"That's somebody's father, that's somebody's son. That's somebody's somebody."
Straddling his bike next to the police tape, 14-year-old Serge Minlikayev was beginning to absorb the shock of it all.
He very well may have been the last person to speak to the deputy, the teen realized.
Minlikayev said he was riding his bicycle along Coloma Road when Canfield stopped him and asked where the teen's helmet was.
The boy admitted to leaving it at home, and the deputy ribbed him a little about trying to be cool.
Then he reminded Minlikayev that helmets are required by law, and that next time, he better not leave it at home.
"He was real cool," Minlikayev said.
The boy stuck around with the deputy for 10 minutes or so, as Canfield pointed out various violations by passing drivers. Someone not wearing his seat belt. An expired registration tag.
The teen was amazed by what the deputy could see. "He was noticing everything."
In chatting, the boy didn't take note of the deputy's name. But he did notice a cigar hanging from his mouth – a Canfield trademark, friends said.
"Always – never lit," said Deputy Mark Baxter, a close family friend of Canfield's and former Rancho Cordova motor officer.
He described his friend as a dedicated and loving father of two young boys, Tyler and Bryce, and husband to Michelle.
Baxter and Canfield owned a boat together and took their families to Folsom and Camanche lakes. Canfield also enjoyed fishing and coaching his sons' baseball and basketball teams.
And he had a great sense of humor, always ready with a wisecrack, Baxter said.
"Cantankerous – some kind of word like that would be very appropriate," said Baxter, 39.
As a deputy, Canfield was professional and committed to his colleagues. He was "100 percent there, as your friend and as your partner," Baxter said.
Canfield joined the Sheriff's Department in 1996 after leaving the Army and was assigned to the Rancho Cordova motor unit in 2004.
McGinness said the deputy was extremely popular among Rancho Cordova cops, known as a "very happy guy with a big smile on his face all the time."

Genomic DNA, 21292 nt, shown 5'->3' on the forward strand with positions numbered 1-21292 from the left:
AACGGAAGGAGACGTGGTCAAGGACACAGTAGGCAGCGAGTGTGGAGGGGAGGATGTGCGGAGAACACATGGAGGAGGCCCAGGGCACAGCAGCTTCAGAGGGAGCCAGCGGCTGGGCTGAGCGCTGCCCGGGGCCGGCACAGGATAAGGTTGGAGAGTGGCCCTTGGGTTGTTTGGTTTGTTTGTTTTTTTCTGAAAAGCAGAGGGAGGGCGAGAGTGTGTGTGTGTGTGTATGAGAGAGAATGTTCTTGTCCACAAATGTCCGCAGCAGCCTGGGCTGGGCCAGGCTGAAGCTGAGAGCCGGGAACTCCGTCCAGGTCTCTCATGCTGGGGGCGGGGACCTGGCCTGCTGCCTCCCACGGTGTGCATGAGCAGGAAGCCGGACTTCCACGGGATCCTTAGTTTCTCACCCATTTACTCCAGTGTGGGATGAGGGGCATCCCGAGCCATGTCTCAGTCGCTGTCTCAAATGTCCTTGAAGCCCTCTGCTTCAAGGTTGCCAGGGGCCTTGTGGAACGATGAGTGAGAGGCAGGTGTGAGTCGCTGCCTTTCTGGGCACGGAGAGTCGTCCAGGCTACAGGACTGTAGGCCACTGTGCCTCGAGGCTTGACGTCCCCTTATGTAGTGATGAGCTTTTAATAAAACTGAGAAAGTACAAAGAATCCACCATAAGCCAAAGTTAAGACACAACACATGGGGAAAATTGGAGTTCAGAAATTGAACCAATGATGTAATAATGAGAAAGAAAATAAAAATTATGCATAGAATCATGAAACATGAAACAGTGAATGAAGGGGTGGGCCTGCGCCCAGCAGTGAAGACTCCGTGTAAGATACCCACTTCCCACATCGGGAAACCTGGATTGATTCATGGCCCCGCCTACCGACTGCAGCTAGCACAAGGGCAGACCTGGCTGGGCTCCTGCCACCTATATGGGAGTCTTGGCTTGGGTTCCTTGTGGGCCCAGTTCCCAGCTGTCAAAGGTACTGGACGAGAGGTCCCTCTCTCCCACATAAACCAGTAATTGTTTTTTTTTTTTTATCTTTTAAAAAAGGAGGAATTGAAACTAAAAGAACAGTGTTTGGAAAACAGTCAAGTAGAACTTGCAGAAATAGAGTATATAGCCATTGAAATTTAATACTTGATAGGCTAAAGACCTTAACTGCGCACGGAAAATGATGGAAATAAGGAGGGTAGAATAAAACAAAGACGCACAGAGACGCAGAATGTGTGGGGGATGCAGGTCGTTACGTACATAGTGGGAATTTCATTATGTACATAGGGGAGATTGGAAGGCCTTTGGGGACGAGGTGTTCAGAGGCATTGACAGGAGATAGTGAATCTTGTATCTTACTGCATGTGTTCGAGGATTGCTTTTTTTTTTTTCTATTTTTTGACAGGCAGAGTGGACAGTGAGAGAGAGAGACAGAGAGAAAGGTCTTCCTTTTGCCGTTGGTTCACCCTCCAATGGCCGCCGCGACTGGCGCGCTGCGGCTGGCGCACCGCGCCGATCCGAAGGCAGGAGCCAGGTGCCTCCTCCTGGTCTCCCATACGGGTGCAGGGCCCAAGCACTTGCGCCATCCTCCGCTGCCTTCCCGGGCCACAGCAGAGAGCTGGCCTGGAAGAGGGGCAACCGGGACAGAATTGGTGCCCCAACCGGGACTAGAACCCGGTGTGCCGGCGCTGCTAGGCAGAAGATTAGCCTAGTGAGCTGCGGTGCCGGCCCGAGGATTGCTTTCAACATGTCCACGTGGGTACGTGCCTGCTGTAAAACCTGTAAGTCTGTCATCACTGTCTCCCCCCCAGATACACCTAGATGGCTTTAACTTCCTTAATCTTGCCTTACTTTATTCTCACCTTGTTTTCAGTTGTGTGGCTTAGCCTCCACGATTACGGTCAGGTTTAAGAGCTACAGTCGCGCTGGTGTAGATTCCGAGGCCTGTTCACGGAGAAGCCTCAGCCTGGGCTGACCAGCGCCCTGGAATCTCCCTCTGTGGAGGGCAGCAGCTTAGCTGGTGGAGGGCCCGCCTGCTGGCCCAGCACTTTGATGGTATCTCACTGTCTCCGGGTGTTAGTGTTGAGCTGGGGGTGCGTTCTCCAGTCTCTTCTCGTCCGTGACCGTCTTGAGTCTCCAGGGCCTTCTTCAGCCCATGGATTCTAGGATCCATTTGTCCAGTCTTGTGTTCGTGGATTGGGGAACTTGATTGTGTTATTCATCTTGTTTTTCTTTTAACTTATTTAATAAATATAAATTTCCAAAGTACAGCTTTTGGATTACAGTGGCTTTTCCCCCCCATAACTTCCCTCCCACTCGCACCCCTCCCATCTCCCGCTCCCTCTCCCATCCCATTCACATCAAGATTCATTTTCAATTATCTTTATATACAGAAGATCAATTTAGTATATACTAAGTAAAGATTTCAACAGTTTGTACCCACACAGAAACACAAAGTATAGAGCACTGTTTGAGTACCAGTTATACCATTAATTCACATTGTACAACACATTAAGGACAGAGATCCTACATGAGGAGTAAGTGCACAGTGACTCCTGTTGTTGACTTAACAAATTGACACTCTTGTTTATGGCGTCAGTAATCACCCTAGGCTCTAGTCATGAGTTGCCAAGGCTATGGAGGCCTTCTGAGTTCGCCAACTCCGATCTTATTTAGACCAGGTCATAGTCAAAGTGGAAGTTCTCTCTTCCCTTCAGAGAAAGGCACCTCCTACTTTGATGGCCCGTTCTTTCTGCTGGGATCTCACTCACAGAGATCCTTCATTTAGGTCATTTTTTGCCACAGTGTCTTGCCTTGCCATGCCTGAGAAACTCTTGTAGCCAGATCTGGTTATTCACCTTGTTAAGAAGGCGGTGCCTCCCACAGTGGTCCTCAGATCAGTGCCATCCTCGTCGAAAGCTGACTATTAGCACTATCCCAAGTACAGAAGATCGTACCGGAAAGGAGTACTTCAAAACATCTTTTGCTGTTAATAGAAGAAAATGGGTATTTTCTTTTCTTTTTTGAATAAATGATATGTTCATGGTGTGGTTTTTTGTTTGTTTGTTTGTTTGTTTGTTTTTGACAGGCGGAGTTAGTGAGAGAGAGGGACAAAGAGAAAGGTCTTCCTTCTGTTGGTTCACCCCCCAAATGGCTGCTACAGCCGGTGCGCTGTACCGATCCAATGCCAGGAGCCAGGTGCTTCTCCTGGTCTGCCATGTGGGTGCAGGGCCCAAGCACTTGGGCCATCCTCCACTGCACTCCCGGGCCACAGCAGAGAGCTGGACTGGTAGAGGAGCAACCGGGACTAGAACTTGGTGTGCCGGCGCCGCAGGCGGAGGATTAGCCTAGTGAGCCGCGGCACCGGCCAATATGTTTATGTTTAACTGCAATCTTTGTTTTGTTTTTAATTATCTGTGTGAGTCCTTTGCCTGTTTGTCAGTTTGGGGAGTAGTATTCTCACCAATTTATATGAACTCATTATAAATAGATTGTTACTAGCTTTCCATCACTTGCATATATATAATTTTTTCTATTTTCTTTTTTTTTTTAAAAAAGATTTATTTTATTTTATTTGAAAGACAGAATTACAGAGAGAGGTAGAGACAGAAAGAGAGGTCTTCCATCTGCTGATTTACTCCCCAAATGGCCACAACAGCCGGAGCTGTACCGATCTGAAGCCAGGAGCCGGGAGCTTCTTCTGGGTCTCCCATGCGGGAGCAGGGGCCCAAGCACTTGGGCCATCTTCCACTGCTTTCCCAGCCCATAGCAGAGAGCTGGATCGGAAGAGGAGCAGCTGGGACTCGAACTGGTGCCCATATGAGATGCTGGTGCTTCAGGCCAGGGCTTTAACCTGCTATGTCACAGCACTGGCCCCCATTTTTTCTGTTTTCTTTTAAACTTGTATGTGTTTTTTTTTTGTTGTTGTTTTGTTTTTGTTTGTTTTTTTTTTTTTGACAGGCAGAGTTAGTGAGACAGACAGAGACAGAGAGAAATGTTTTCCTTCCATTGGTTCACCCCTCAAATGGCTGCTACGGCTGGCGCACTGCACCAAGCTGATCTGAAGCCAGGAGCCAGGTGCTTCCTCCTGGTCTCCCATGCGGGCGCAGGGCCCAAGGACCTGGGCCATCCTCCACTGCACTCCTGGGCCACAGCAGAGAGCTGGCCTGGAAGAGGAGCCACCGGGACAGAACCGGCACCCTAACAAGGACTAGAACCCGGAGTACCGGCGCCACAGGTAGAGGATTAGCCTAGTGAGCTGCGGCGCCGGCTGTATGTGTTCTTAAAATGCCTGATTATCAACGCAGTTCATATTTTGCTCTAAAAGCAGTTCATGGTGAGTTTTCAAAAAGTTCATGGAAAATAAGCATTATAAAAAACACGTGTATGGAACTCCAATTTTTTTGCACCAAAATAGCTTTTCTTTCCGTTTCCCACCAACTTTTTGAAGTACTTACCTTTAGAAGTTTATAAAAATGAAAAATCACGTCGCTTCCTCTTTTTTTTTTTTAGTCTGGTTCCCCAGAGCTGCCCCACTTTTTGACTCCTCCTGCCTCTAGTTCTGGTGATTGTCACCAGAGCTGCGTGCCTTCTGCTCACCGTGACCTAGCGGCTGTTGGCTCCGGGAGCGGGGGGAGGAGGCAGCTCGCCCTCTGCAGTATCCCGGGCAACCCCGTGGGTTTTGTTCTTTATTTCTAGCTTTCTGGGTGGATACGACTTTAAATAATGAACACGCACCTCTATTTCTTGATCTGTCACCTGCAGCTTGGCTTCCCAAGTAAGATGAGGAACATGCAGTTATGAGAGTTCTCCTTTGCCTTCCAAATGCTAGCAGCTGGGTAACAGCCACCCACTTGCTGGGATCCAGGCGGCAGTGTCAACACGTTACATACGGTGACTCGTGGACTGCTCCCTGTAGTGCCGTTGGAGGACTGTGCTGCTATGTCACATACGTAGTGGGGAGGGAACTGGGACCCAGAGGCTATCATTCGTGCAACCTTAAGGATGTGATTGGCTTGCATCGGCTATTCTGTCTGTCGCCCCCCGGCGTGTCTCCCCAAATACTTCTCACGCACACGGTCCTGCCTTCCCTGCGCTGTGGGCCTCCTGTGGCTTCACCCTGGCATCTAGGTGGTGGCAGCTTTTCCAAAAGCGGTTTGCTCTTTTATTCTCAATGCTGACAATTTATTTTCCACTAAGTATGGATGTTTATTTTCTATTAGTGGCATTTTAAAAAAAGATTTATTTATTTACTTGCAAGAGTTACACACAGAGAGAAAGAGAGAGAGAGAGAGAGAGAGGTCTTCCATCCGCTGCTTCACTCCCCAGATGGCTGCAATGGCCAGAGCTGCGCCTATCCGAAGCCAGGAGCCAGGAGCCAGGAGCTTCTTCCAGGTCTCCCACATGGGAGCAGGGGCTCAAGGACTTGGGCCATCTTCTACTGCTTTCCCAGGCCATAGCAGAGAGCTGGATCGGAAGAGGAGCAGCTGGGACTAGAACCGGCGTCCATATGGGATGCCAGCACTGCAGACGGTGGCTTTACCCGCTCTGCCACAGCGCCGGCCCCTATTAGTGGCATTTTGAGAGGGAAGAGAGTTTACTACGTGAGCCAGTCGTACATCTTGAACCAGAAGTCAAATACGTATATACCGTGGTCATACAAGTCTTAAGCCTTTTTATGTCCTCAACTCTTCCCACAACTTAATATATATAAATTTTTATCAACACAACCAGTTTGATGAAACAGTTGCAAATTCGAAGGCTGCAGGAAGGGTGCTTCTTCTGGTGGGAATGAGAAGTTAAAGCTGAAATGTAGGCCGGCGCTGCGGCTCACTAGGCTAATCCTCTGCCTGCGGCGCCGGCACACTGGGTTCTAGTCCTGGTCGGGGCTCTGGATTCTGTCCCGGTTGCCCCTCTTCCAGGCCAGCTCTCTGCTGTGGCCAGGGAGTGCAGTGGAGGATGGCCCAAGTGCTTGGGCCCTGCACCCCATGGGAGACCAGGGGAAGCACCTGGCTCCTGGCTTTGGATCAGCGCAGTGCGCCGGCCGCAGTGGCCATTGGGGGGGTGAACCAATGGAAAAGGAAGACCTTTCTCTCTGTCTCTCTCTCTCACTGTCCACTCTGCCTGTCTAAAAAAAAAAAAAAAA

Baxter struggled to describe how his department would handle not only Canfield's death, but a seemingly unrelenting stretch of loss.
"We need a break," Baxter said.
"It's been a lot for us all to handle."
In 2005, a sheriff's helicopter crash claimed the lives of Joe Kievernagel and Kevin Blount and nearly claimed a third. Jeff Mitchell was shot to death in 2006, and the next year brought the loss of Vu Nguyen.
Last spring, Canfield had been an "instrumental" part of a team of motor officers from Sacramento County who rode to Washington, D.C., to honor other fallen officers – including Nguyen – during National Law Enforcement Memorial Week, said Mickelson, the union president.
In the spring, Canfield's colleagues will make the journey again, this time with him in mind.
19 postsback to top
| Posted almost 8 years ago
What a shame. RIP! prayers go out for the friends co workers and family of this man.
My heart is simple. I love til I cant love no more. I cry until my tears are dry. I wish upon stars. The only thing I will chase is a Shot. I believe Karma will take care of those who do me wrong.
-2 postsback to top
| Posted over 4 years ago
Missing you Lawrence! Rest in peace... you will never be forgotten!